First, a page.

HOLIDAYMAKERS camping on land without permission is blighting some of Wales’ most iconic beauty spots, say authorities.

Campers have been accused of leaving rubbish and even defecating on the sides of roads in Snowdonia National Park.

The end of lockdowns has seen a big increase in fly-camping or camping on land without the owner’s permission.

Capel Curig community councillor, Shan Ashton, called on authorities to take the lead from other countries to make sure infrastructure was in place to cope with the increased visitor numbers.

She said: “There is double the number of camper vans than there is normally. There is no infrastructure for the ones that don’t use campsites. So that causes a big problem in terms of sewage and waste disposal.

“Some of them have been emptying their toilets over walls and some of them have been defecating in woods, even next door to the public toilets. And the litter pickers have to deal with this, it’s a public health hazard.

“There needs to be something like the French Aire system where you can pull in off the motorways or like what they do in New Zealand where they put temporary toilets when they know it’s going to be busy.

“So either they need to control the number of campervans or put the infrastructure in place.”

The National Wales: Picture: Snowdonia National Park AuthorityPicture: Snowdonia National Park Authority

A spokesperson for Snowdonia National Park said: “After the easing of lockdown restrictions last year, we saw a major increase in vehicles such as campervans/motorhomes/vans/cars parking overnight in undesignated areas such as car parks and laybys overnight.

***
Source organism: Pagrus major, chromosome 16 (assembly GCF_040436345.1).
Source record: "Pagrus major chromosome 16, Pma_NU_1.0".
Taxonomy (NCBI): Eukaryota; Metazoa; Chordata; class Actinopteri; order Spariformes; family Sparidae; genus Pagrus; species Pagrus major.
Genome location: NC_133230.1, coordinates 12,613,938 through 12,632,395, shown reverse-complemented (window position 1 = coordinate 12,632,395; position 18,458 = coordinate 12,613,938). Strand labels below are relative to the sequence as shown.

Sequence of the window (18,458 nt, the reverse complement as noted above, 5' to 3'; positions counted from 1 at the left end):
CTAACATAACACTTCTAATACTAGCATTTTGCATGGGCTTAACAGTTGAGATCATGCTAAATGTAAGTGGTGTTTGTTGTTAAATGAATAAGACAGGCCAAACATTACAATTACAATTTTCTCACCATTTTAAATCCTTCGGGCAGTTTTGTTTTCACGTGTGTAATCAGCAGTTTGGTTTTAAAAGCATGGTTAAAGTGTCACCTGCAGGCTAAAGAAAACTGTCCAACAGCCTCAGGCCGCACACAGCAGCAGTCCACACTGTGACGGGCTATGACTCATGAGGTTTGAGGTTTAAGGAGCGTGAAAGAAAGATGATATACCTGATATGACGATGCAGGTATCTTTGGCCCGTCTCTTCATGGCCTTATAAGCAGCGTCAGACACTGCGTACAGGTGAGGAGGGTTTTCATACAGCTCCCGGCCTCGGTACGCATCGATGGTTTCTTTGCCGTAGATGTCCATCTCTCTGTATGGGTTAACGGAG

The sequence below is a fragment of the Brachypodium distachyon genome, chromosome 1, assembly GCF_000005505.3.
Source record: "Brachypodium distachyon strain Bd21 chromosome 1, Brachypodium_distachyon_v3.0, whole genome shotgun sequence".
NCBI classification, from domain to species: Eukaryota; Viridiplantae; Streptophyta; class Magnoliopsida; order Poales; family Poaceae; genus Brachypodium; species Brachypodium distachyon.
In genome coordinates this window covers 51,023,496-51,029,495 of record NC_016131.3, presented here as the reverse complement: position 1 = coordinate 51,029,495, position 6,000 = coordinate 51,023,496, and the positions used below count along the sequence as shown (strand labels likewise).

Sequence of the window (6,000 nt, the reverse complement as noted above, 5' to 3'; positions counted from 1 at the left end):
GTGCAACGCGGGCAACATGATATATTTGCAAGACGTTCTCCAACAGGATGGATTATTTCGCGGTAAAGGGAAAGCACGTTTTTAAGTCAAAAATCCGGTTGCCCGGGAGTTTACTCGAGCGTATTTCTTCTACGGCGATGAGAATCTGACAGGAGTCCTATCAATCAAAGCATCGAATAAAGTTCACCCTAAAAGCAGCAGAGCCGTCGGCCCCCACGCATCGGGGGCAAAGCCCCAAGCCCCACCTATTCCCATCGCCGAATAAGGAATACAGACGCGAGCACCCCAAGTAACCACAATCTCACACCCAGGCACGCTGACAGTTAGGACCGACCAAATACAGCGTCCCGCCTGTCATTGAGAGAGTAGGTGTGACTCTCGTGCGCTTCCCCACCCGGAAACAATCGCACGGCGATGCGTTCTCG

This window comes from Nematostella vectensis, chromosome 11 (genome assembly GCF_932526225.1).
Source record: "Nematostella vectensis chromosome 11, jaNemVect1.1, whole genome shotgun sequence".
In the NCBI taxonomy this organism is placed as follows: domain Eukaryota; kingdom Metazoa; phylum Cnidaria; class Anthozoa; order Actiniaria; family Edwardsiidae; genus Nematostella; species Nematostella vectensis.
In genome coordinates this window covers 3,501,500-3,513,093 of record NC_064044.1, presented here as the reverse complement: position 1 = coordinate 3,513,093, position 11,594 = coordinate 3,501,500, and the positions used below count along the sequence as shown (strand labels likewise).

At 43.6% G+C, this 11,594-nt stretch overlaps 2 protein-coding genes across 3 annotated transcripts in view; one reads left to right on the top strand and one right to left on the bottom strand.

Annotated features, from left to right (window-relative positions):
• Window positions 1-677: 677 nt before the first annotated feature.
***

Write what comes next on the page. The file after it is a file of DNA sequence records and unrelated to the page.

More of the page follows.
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“This led to other issues such as litter and people defecating in public spaces, these issues cause distress within the local communities and have an impact on the environment.

“So far this season we are facing large numbers again of visitors in campervans and motorhomes. However with the insight of the previous year we have been able to have some measures in place.”

To tackle the problem the park has enacted several measures.

These include employing extra warden in areas that have been identified as hotspots such as Llyn Dinas, Capel Curig, Cadair Idris area and Ogwen.

Authorities have been placing ‘no camping’ signs in national park car parks, however there have been many issues of these being removed or damaged and having to be replaced.

The National Wales: Snowdonia

The park has also been working with Gwynedd Council to place no camping signs in problematic laybys.

The park spokesperson added: “Also a separate issue is people camping in tents on private land without permission of the landowner; not following the wild camping code by camping in large groups, leaving tents, and litter behind, creating noise. This has been a particular issue this season around the Cadair Idris area. This is an issue which is also impacting the local communities and environment.”

A Gwynedd Council spokesperson said: “Gwynedd Council and our partners have been working closely to prepare for the holiday season to keep the people of Gwynedd, and those who choose to visit the county, safe.

“Joint arrangements are in place with North Wales Police and the Snowdonia National Park Authority to respond to parking problems at popular destinations, new road signs installed to alert motor home drivers of the rules and to inform of enforcement arrangements.

“In addition, a convenient system has been set-up at gwynedd.llyw.cymru/parkingenquiries which enables members of the public to submit concerns or complaints about motor homes parking where they shouldn’t.

“Our officers are monitoring various locations and urging motor home users to make use of local regulated parks where they can spend the night.”

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